Chronicling the emergence of deeply embedded notions of black people as a dangerous race of criminals by explicit contrast to working-class whites and European immigrants, this fascinating book reveals the influence such ideas have had on urban development and social policies.

Date Added: 06/02/2020


Fatal Invention

by Dorothy Roberts

This groundbreaking book by the acclaimed Dorothy Roberts examines how the myth of biological concept of race--revived by purportedly cutting-edge science, race-specific drugs, genetic testing, and DNA databases--continues to undermine a just society and promote inequality in a supposedly "post-racial" era. Named one of the ten best black nonfiction books 2011 by AFRO.com, Fatal Invention offers a timely and "provocative analysis" (Nature) of race, science, and politics by one of the nation's leading legal scholars and social critics.

Date Added: 06/02/2020


Are Prisons Obsolete?

by Angela Y. Davis

With her characteristic brilliance, grace and radical audacity, Angela Y. Davis has put the case for the latest abolition movement in American life: the abolition of the prison. As she quite correctly notes, American life is replete with abolition movements, and when they were engaged in these struggles, their chances of success seemed almost unthinkable. For generations of Americans, the abolition of slavery was sheerest illusion. Similarly,the entrenched system of racial segregation seemed to last forever, and generations lived in the midst of the practice, with few predicting its passage from custom. The brutal, exploitative (dare one say lucrative?) convict-lease system that succeeded formal slavery reaped millions to southern jurisdictions (and untold miseries for tens of thousands of men, and women). Few predicted its passing from the American penal landscape. Davis expertly argues how social movements transformed these social, political and cultural institutions, and made such practices untenable.In Are Prisons Obsolete?, Professor Davis seeks to illustrate that the time for the prison is approaching an end. She argues forthrightly for "decarceration", and argues for the transformation of the society as a whole.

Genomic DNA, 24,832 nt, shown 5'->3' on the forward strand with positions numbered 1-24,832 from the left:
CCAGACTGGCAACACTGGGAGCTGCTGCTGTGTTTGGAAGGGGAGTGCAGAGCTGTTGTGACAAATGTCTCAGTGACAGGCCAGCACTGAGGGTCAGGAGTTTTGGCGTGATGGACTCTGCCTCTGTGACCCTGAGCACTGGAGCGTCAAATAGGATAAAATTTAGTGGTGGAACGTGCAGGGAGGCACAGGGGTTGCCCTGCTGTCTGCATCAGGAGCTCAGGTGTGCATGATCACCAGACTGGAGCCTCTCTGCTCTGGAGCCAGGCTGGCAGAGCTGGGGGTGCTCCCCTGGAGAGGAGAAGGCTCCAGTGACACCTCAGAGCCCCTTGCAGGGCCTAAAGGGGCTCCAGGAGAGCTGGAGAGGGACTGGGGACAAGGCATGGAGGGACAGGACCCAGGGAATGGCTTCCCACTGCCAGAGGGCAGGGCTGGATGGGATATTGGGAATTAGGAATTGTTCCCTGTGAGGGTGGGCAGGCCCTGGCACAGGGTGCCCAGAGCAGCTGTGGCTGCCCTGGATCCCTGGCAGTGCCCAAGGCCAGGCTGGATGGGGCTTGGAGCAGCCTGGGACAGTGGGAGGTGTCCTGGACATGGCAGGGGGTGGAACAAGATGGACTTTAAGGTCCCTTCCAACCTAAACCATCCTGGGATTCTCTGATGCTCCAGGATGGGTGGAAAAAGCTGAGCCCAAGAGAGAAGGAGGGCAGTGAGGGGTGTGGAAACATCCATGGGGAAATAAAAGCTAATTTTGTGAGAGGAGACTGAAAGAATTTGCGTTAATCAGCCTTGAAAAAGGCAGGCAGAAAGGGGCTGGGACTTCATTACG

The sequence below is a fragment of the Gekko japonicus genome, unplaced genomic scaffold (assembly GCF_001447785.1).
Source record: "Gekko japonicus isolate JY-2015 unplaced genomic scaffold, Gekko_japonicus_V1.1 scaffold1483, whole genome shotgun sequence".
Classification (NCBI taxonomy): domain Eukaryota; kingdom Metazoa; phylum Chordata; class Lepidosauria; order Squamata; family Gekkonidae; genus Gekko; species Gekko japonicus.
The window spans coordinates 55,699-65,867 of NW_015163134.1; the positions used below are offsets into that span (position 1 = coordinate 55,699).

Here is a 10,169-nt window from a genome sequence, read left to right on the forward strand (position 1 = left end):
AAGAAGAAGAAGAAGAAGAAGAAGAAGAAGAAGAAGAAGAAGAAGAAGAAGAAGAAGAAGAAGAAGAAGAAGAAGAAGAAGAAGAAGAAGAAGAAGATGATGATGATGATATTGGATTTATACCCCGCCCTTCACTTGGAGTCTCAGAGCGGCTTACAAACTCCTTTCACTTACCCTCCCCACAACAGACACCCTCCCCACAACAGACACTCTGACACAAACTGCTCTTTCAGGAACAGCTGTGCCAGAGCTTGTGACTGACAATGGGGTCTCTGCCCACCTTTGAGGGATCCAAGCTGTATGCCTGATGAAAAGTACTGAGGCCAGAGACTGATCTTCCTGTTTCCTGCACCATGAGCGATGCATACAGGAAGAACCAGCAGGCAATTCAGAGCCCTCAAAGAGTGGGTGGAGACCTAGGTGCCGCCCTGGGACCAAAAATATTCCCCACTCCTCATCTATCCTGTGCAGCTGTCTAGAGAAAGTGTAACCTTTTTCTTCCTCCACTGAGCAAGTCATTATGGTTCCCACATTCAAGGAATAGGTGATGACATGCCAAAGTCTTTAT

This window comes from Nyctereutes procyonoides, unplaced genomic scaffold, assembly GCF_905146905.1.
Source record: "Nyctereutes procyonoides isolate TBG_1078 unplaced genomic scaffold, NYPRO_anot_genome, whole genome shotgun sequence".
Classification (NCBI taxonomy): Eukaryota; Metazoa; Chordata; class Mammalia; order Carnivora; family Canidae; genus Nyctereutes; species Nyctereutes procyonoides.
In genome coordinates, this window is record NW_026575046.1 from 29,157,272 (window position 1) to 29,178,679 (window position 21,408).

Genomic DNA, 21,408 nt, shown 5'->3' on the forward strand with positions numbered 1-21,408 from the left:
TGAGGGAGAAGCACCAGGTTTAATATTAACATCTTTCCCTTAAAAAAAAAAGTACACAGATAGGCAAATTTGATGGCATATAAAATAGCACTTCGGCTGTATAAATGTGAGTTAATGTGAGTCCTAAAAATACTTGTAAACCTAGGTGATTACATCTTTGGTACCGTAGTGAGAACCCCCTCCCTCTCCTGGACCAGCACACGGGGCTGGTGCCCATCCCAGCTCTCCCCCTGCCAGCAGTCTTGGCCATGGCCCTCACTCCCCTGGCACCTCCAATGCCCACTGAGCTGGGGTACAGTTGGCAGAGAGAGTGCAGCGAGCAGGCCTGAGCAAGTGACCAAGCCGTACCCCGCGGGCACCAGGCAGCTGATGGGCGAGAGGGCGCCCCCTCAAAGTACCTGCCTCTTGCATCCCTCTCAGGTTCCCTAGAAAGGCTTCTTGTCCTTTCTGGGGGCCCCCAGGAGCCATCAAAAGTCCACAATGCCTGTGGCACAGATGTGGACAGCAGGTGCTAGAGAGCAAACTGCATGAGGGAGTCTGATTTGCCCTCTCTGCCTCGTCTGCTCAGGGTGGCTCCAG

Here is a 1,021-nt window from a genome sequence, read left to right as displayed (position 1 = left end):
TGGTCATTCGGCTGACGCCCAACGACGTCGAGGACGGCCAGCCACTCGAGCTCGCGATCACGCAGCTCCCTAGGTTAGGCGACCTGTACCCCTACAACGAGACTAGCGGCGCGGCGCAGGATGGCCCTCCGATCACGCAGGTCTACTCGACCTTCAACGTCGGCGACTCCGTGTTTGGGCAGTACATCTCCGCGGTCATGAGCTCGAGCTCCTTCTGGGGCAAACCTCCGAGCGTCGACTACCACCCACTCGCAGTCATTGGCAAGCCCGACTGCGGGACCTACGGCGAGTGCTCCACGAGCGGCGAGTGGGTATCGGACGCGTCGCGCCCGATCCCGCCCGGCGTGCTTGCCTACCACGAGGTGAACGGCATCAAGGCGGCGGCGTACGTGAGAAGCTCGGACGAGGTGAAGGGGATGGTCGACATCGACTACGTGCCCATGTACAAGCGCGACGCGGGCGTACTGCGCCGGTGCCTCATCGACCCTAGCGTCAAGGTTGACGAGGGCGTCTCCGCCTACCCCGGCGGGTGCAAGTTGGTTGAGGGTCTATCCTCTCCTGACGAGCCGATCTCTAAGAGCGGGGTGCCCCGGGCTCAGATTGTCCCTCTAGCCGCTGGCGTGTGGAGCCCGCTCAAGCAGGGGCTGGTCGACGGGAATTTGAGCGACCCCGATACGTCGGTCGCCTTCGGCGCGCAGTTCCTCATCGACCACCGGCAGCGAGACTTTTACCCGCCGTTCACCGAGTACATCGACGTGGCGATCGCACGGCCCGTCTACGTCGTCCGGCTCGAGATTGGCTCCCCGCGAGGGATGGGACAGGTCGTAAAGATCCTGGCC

Date Added: 06/02/2020


Heavy

by Kiese Laymon

In this powerful and provocative memoir, genre-bending essayist and novelist Kiese Laymon explores what the weight of a lifetime of secrets, lies, and deception does to a black body, a black family, and a nation teetering on the brink of moral collapse.

Kiese Laymon is a fearless writer. In his essays, personal stories combine with piercing intellect to reflect both on the state of American society and on his experiences with abuse, which conjure conflicted feelings of shame, joy, confusion and humiliation. Laymon invites us to consider the consequences of growing up in a nation wholly obsessed with progress yet wholly disinterested in the messy work of reckoning with where we’ve been. In Heavy, Laymon writes eloquently and honestly about growing up a hard-headed black son to a complicated and brilliant black mother in Jackson, Mississippi.

From his early experiences of sexual violence, to his suspension from college, to his trek to New York as a young college professor, Laymon charts his complex relationship with his mother, grandmother, anorexia, obesity, sex, writing, and ultimately gambling. By attempting to name secrets and lies he and his mother spent a lifetime avoiding, Laymon asks himself, his mother, his nation, and us to confront the terrifying possibility that few in this nation actually know how to responsibly love, and even fewer want to live under the weight of actually becoming free.

A personal narrative that illuminates national failures, Heavy is defiant yet vulnerable, an insightful, often comical exploration of weight, identity, art, friendship, and family that begins with a confusing childhood—and continues through twenty-five years of haunting implosions and long reverberations.

Winner of the 2018 Andrew Carnegie Medal for Non-Fiction

Date Added: 06/16/2020



Showing 51 through 75 of 90 results